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Timing of parents’ split matters for children’s mental health, new research reveals

17 January 2019

Children who experience a family break-up in late childhood and early adolescence are more likely to have emotional and behavioural problems than those living with both parents, according to a new UCL Institute of Education (IOE) study.

Child sat on sofa looking upset while parents argue in the background

Researchers from the IOE’s Centre for Longitudinal Studies analysed data on more than 6,000 children born in the UK at the turn of the century, who are being followed by the Millennium Cohort Study.

The researchers examined reports of children’s mental health at ages 3, 5, 7, 11 and 14, including emotional problems, such as feelings of low mood and anxiety, and behavioural problems, such as acting out and disobedience. They compared information on children who experienced a family split with those who didn’t.

A fifth of children in the study saw their parents separate between the ages of 3 and 14. Children whose parents broke up in late childhood and early adolescence, between the ages of 7 and 14 had, on average, a 16 per cent increase in emotional problems and an 8 per cent rise in conduct issues in the short-term. Children whose parents separated earlier, between ages 3 and 7, were no more likely to experience mental health problems either in the short-term or later on, by age 14, than those living with both parents.

Among older children, increased emotional problems were apparent for both boys and girls, but heightened behavioural issues were observed in boys only. The researchers also found that after a family break-up, children from more privileged backgrounds were just as likely to have mental health problems as their less advantaged peers.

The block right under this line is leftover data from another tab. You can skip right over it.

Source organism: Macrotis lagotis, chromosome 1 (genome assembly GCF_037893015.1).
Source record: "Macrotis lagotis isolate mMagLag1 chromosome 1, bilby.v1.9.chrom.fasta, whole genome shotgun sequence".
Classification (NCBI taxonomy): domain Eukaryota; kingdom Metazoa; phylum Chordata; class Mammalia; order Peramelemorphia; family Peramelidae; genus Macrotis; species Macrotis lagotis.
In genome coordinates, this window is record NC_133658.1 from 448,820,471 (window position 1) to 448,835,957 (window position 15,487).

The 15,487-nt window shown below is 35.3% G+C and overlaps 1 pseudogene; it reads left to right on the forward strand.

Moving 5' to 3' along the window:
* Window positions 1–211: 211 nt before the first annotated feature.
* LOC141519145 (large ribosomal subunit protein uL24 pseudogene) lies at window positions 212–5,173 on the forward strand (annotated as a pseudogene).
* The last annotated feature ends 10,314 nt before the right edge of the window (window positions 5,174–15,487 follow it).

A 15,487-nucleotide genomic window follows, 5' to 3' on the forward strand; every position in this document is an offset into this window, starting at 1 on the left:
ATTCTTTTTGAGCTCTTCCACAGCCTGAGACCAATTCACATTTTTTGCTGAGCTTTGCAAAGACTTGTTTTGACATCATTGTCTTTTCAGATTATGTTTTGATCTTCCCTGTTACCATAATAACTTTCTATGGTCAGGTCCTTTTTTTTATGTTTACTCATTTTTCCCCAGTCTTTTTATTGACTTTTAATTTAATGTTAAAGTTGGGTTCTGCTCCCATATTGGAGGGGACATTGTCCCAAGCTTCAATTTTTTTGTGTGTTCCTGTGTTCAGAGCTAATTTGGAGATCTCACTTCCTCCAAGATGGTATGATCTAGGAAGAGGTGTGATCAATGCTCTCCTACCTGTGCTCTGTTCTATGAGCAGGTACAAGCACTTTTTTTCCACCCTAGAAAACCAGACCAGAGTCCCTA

The research is thought to be the first in the UK to investigate the links between the timing of family break-ups and children’s mental health. It also comes much closer than previous studies to unpicking the role of parents’ separation from the wide range of other factors that can increase children’s emotional and behavioural problems.

Using sophisticated statistical methods, the researchers were able to account not only for characteristics like family social background, and the children’s and mothers’ mental health prior to a split, but also experiences that are difficult to assess, such as the level of conflict in the home.

Professor Emla Fitzsimons, co-author of the study, said: “With adolescent mental ill-health a major concern nationally, there’s a pressing need to understand the causes. There are undoubtedly many factors at play, and our study focuses on the role of family break-up. It finds that family splits occurring in late, but not early, childhood are detrimental to adolescent mental health. One possible reason for this is that children are more sensitive to relationship dynamics at this age. Family break-ups may also be more disruptive to schooling and peer relationships at this stage of childhood.”

Media contact

Ryan Bradshaw – UCL Institute of Education
r.bradshaw@ucl.ac.uk
020 7612 6516

Meghan Rainsberry – UCL Institute of Education
m.rainsberry@ucl.ac.uk
020 7612 6530

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